ANCHORAGE, Alaska -- On a balmy day last August, Sen. Mark Begich (D-Alaska) stood at a makeshift kitchen in the Alaska Native Medical Center and gleefully watched a chef whisk a bowl of reindeer fat.
"I'd rather have this than Jell-O!" the first-term lawmaker gushed, watching his instructor beat away at the bowl of rapidly congealing triglycerides. "It'd make a great dip."
Begich was filming a PSA on nutritious ways to prepare indigenous Alaskan dishes, and his enthusiasm contrasted sharply with the sanitized meeting room where the video was being shot, not to mention the gutted and cleaned remains of a creature best known as Santa's chauffeur.
Grinding Rudolph into snack food might upset Americans in the lower 48. But in Alaska, where native peoples comprise a whopping 20 percent of the state's population, the optics are fabulous -- particularly for Begich, who doesn't exactly fit the mold of rugged Alaskan outdoorsman.
Friends describe the 51-year-old lawmaker as a "city kid," who's more at home wearing pleated pants and reading economic briefs than decked out in Thinsulate scaling a glacier. By most accounts, his ideal lunch involves a soggy, Saran-wrapped cheese sandwich, a folder of documents to review and a car ferrying him to his next constituent meeting.
Yet here was this champion of the Kraft Single, extolling the gastronomic virtues of reindeer flesh. Just as politicians in the heartland are all too eager to nosh on fried butter at state fairs, Alaska's lawmakers never miss an opportunity to honor local customs. And with Begich's first reelection campaign looming, there aren't enough hours in the day or cuddly arctic animals to pulverize.
"This counts as your aerobics for the day!" declared Begich, really putting his back into the operation.
The PSA served another purpose, too. Acting as Begich's sous chef was Sen. Maria Cantwell (D-Wash.), who had recently been named chairwoman of the Indian Affairs Committee -- a comparatively low-profile assignment within the Beltway, but one of tremendous significance to Alaska's natives.
She was one in a long line of senators, cabinet secretaries, FCC commissioners and agency directors invited up to the 49th State to witness its idiosyncrasies firsthand. Costs are higher here -- transporting goods and services to towns without road access isn't easy -- and federal regulations can run afoul of local customs, particularly native ones.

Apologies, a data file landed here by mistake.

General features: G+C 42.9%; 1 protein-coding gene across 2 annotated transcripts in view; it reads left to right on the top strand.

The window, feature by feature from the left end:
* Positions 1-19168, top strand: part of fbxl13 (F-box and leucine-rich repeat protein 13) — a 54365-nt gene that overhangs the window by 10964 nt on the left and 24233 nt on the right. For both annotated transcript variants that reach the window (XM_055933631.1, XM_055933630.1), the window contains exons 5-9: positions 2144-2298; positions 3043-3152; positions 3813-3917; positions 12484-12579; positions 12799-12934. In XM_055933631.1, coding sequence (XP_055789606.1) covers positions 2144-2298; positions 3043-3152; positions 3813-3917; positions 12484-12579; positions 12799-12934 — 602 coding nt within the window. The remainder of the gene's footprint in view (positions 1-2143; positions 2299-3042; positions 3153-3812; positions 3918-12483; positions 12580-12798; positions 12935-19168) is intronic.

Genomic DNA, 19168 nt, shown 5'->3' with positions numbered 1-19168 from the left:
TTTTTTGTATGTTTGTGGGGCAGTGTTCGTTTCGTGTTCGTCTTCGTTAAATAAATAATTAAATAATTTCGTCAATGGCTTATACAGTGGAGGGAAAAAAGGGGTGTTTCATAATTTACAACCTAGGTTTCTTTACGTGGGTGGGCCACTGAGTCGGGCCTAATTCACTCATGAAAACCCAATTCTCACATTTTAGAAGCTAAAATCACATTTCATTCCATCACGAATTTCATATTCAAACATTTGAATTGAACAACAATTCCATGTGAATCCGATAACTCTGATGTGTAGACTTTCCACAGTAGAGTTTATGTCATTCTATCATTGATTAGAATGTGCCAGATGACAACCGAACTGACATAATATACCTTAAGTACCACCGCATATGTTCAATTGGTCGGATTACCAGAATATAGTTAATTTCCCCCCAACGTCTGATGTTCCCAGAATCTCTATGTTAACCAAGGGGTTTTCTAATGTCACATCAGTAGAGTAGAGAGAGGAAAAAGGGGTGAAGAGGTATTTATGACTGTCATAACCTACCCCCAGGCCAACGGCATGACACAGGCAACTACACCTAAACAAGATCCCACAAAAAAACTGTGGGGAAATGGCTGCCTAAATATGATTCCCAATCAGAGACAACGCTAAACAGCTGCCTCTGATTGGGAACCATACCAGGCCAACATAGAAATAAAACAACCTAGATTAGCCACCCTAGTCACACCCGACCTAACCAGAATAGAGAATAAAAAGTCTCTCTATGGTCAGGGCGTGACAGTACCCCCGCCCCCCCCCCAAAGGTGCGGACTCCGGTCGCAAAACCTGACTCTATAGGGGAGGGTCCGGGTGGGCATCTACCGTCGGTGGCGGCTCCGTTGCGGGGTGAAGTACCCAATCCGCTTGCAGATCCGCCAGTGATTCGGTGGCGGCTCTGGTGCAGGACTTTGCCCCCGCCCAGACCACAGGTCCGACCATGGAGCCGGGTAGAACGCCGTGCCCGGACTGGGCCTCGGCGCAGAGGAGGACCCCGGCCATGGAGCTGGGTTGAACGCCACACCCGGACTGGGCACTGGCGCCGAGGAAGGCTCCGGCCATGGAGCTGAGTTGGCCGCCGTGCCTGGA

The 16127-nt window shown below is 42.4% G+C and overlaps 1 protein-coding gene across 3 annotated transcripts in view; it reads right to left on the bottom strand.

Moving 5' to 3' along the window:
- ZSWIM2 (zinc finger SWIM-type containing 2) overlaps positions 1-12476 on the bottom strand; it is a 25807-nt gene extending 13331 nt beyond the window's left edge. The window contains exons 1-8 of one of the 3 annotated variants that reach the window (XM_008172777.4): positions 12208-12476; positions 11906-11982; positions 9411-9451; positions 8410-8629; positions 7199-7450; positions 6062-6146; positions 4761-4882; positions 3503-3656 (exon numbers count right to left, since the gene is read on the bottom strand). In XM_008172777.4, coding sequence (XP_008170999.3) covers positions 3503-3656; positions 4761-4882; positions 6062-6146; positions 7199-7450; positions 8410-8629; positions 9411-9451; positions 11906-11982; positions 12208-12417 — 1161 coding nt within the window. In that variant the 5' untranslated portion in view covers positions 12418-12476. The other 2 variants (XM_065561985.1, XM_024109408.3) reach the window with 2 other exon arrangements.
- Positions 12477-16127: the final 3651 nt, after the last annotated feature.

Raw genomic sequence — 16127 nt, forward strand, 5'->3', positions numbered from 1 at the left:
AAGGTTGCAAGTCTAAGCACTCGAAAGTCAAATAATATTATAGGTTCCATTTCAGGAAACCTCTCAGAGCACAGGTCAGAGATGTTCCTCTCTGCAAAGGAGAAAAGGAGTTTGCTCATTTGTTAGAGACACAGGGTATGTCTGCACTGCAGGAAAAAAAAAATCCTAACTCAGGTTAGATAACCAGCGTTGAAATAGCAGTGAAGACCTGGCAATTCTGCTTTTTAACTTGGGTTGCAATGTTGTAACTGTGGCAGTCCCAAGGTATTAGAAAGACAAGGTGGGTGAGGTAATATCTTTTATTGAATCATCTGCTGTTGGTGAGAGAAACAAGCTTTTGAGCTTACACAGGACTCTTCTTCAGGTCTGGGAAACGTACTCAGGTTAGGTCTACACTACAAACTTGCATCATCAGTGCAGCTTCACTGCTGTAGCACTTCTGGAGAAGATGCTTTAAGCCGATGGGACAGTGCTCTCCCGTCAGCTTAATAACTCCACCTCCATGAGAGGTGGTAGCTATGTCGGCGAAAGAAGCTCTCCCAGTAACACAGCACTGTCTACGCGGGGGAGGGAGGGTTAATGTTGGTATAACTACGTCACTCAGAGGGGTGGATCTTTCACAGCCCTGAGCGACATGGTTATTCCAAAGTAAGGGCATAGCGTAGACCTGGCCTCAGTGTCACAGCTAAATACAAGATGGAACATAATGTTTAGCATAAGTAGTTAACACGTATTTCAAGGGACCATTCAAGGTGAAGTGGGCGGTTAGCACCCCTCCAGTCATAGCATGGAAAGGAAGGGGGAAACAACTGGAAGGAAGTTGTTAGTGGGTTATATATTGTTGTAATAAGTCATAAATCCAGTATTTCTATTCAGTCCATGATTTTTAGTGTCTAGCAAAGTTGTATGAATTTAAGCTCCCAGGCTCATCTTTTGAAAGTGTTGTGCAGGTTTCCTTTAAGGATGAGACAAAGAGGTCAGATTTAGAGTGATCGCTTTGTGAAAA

Committee chairs like Cantwell have helped Begich craft some of his biggest legislative achievements, like securing automatic reauthorization of the Indian Health Care Act and expanding mental health services for veterans. Today, Begich's goal was far more modest: to revise federal law to accommodate Native Alaskans' diets by allowing public facilities like hospitals to serve traditional Alaskan dishes.
As Begich and Cantwell made small talk about the leanness of caribou and the tenderness of seal ribs, about a dozen hospital administrators anxiously stood off-camera. The visit wasn't only about securing Begich's future, but theirs as well. Nowhere is the procurement of federal resources more central to a state's survival than in Alaska, where Washington props up about one-third of the state's economy and a similar percentage of its jobs.
Already that day, Begich and Cantwell had been given a breathless tour of the medical center, accompanied by the standard cadre of harried aides making sure the senators kept to their schedule, and grant-hungry administrators, making sure they didn't.
Out of earshot, hospital staff groused about sequestration's effects on preventive health initiatives, and worried whether Congress' frugality would undermine their ability to medevac patients from the remote towns that dot the landscape.
Sen. Mark Begich laughs while aboard a boat docked at Galena, Alaska
For decades, Alaska was defined by politicians like the late Sen. Ted Stevens, whom Begich defeated in 2008, and Rep. Don Young. Cheered on by Alaska's close-knit political class, the two Republicans brazenly exploited their positions atop key congressional committees to steer billions of dollars to America's largest and least-developed state.
"If he's the chief porker, I'm upset," Young once quipped about Stevens' renown for procuring federal earmarks. "I'd like to be a little oinker, myself."